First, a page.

Never enough water

En route to a rural village in western Nicaragua, we pulled over to talk to a man and woman on a horse-drawn cart headed the same way. When you see these sorts of sights along the road in Latin America, you don’t think much of it… until you realize what they’re doing.

Here, a local family might spend three hours a day just getting water...
Here, a local family might spend three hours a day just getting water...

This man and his cousin were returning from a three-mile ride to fetch water, because they have no water source in their village. Here, a local family might spend three hours a day just getting water, and pay as much as 40 percent of their income to buy enough for their basic needs – drinking, bathing, cooking, etc.

Bear in mind that these folks are living under a blistering hot sun, with no air conditioning, in a humid climate where you can expect to be drenched in perspiration 24-hours a day. If you stop sweating, it’s because you’re dehydrated – and many villagers are. Even with our giant water bottles at our sides all day, we were never adequately hydrated. I felt desperate for a tree to stand under just to escape the scorching heat for a brief moment, and I couldn’t help but be reminded of the rich man in the biblical parable, begging for a drop of water to cool his tongue.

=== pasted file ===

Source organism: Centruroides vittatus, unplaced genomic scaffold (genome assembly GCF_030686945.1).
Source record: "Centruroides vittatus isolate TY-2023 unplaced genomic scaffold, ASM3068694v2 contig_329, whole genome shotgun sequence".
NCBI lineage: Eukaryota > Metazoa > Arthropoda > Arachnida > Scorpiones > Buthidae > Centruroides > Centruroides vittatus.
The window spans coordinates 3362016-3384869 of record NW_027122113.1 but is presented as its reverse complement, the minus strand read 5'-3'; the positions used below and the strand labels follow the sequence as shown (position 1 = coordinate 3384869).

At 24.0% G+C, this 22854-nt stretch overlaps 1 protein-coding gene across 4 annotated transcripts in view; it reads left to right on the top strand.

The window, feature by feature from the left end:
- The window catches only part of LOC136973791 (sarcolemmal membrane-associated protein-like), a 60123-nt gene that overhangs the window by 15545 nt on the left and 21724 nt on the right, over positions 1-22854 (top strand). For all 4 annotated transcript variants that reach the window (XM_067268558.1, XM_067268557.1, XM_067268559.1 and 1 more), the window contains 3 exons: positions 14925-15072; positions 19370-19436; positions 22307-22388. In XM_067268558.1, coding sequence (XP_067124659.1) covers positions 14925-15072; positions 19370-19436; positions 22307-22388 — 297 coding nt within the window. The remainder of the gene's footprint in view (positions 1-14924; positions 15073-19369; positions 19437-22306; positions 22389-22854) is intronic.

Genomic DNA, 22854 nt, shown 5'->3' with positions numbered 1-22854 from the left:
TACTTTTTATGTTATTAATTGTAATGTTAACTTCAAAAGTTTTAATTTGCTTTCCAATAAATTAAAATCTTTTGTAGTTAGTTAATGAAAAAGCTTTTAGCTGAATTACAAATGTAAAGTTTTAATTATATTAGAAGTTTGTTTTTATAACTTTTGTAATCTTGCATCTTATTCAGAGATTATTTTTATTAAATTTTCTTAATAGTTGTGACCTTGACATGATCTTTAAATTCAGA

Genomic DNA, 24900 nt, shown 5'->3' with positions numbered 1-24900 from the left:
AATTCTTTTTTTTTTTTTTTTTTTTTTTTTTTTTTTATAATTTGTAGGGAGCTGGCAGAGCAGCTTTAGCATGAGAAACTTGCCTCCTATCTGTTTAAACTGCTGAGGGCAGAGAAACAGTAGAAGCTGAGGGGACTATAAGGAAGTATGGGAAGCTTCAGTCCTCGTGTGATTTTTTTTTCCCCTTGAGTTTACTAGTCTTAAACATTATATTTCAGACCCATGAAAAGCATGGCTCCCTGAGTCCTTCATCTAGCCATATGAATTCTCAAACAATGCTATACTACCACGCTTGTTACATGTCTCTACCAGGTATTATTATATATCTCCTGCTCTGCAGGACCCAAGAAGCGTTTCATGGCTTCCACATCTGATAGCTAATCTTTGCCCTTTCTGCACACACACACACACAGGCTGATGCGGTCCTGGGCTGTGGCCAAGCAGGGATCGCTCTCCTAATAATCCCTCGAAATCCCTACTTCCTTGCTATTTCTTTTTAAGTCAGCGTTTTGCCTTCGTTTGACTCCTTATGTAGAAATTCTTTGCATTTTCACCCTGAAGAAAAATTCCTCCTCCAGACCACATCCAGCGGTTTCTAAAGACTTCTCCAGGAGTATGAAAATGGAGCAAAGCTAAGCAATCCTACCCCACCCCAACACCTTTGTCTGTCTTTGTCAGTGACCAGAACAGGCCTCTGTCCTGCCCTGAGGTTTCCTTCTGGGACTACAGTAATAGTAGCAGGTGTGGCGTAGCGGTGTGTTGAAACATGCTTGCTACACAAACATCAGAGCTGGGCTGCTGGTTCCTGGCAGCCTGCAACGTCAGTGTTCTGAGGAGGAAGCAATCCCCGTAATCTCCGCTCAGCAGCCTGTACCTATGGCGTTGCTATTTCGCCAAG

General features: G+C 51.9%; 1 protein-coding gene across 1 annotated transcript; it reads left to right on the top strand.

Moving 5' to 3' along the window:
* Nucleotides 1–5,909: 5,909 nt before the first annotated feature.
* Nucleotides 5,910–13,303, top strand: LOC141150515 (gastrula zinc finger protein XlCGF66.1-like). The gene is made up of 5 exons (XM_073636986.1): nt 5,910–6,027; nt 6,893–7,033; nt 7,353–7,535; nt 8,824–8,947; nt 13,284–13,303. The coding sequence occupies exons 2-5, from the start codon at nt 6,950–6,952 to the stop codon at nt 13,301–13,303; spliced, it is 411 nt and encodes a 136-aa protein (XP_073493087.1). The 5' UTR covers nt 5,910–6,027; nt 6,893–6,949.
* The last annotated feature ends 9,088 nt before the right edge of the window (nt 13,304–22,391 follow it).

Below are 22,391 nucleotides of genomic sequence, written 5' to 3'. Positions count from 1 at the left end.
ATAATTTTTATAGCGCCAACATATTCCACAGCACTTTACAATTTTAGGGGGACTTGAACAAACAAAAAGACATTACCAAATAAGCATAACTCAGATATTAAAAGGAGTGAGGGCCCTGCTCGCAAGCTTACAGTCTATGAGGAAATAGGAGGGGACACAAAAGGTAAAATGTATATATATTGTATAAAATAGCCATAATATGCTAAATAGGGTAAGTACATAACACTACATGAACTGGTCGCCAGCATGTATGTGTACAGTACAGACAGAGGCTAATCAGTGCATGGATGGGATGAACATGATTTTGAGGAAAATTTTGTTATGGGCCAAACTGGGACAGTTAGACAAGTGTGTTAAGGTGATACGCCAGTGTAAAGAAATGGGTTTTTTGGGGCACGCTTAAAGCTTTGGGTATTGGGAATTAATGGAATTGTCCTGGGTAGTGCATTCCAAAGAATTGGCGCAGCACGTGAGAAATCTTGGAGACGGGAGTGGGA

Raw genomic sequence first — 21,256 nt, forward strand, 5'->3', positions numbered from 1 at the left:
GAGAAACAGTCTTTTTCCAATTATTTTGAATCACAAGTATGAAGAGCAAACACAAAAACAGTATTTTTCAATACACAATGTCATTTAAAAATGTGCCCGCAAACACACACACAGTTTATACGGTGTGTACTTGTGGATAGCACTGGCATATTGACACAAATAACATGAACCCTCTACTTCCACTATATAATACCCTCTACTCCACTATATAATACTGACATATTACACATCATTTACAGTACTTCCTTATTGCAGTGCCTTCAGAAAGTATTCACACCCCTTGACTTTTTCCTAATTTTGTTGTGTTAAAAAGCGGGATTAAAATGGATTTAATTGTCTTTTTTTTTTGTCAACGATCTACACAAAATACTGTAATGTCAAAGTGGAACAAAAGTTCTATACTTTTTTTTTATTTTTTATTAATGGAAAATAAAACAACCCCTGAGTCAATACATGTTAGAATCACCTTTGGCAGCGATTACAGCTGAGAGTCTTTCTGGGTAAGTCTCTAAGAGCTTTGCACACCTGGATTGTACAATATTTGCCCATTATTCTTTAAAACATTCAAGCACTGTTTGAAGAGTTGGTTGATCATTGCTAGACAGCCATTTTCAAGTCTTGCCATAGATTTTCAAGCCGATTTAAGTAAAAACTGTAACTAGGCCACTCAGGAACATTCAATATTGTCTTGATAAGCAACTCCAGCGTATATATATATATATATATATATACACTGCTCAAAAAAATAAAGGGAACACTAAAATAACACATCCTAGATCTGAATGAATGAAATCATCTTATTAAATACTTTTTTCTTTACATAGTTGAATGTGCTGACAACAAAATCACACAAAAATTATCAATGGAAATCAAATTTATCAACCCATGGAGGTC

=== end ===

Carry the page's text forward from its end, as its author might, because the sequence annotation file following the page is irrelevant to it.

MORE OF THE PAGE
The good news is, we’ve got a great project in the works that’s going to make those water carts a thing of the past. Cross is funding new infrastructure that will bring clean water directly into the homes of thousands of poor villagers. It’ll be awesome to return to Nicaragua a year or so from now, after all the funds have been raised and the work has been done, and see how the villagers’ lives have been radically transformed!

-Tony M.

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